100 Family Media Literacy Activities, Ages Pre-School through Teen Years
Are You a “High Hopes” Parent?
Attending to Our Children’s Attention Span
Building the Foundation for Resiliency Skills
Live and Play in Your World: Stimulus Addiction and the Growing Brain
Looking for Meaning in All the Right Places
Parenting Today: The World Has Changed, Have We?
Parenting as a Living System
Reading the Screen
Screen Time and Obesity
Screen Violence: Impact on Self as Relational Being
Teaching Children Gratefulness
100 Family Media Literacy Activities (cont.)
9. Be an actor or actress.
While watching a commercial, have your child role-play an actor's movements. Ask such questions as: “How does it feel to imitate particular positions and gestures? Does it feel normal or does it feel put on? Is it the type of body language used in everyday life? Why or why not? Encourage your child to make up different body movements and gestures for an actor in a commercial, act them out, and then discuss how this new body language might change the commercial message.
10. Find the real thing.
Purchase a food item advertised on television. Children then list the main ingredients found on the package. Discuss why the commercial does not inform viewers about ingredients or give much specific information about the product. Explain that a person needs to buy it and read the packaging in order to find out what's in the product—the commercial doesn't provide this information.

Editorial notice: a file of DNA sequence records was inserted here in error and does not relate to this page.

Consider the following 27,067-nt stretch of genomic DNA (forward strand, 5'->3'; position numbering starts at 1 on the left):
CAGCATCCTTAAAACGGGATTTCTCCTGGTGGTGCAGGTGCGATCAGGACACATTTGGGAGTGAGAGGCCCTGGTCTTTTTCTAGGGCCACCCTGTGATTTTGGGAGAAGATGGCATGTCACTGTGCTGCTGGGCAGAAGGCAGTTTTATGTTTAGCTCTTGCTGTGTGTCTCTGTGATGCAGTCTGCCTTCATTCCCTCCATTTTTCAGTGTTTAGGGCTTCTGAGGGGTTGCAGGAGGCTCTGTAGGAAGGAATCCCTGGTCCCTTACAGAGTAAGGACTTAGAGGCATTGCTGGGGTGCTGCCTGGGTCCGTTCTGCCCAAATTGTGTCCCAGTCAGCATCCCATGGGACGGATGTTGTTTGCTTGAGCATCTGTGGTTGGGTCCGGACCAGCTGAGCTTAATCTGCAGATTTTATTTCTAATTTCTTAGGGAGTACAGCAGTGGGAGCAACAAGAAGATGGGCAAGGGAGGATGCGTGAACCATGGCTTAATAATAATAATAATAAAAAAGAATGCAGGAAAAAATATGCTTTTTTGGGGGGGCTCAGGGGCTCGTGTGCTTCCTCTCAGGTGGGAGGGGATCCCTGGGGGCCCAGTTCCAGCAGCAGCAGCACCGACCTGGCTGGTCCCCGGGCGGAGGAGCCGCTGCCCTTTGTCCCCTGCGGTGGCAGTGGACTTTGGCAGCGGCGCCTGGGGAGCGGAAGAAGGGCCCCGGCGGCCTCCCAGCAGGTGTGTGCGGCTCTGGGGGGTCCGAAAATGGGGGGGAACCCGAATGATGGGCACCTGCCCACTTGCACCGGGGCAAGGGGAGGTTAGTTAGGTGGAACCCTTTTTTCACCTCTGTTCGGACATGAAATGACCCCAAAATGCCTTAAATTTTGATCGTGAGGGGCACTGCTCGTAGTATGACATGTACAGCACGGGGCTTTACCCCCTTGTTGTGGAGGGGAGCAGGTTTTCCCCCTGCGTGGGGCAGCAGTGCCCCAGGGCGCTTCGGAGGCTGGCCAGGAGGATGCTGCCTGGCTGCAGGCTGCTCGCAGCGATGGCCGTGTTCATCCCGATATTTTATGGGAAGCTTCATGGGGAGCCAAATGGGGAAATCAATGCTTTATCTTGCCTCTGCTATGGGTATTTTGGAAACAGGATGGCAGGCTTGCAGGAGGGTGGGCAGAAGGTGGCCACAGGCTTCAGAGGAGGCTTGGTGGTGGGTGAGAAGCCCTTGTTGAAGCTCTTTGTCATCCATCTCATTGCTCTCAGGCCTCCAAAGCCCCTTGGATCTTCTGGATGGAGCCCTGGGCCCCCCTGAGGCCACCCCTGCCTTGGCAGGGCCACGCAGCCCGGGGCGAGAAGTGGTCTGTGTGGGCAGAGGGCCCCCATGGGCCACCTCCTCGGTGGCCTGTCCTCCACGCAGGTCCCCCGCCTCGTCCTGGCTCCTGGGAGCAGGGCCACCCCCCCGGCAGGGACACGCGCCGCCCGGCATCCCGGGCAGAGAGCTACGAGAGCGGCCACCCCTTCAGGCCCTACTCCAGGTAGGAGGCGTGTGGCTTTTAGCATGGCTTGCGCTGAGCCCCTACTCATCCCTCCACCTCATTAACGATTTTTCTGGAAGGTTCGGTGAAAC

11. Put on a newscast.
Encourage your child with several friends to put on a newscast, using a newspaper or neighborhood event as content. Assign all roles —director, producer, writers, anchors, weather reporter, sportscaster, camera people, sound engineer. Use a video camera and actually tape the show. Be sure to show off your work to your families, or to your classes at school. Afterwards discuss such questions: “How did you determine what was important to share with other people? How do you define ‘news?’ How did people react to your newscast? What would you have changed about it if you were to do it again?”
12. Letter to news personality.
Help your child write a letter to a specific personality on a local news broadcast, encouraging him/her to ask questions or make comments. Your child might ask about how the person first became involved in TV news, and what it would take today to begin the same career. You might also ask if that personality thinks that TV news is appropriate viewing for children. Why or why not?
13. National vs. local news.
When watching a news program, identify it as a local or national show on the basis of its content. Is what's covered on local news different from what's covered on national news?
14. Watching vs. reading.
Choose an appropriate age news story and discuss it with your child. Watch an account of the story on a TV news program and then read an account of the same story in a newspaper. Discuss with your child the differences he/she noticed in the two accounts along with the similarities. If you do this on a regular basis, you will help your child be both a discerning reader and viewer of news stories.
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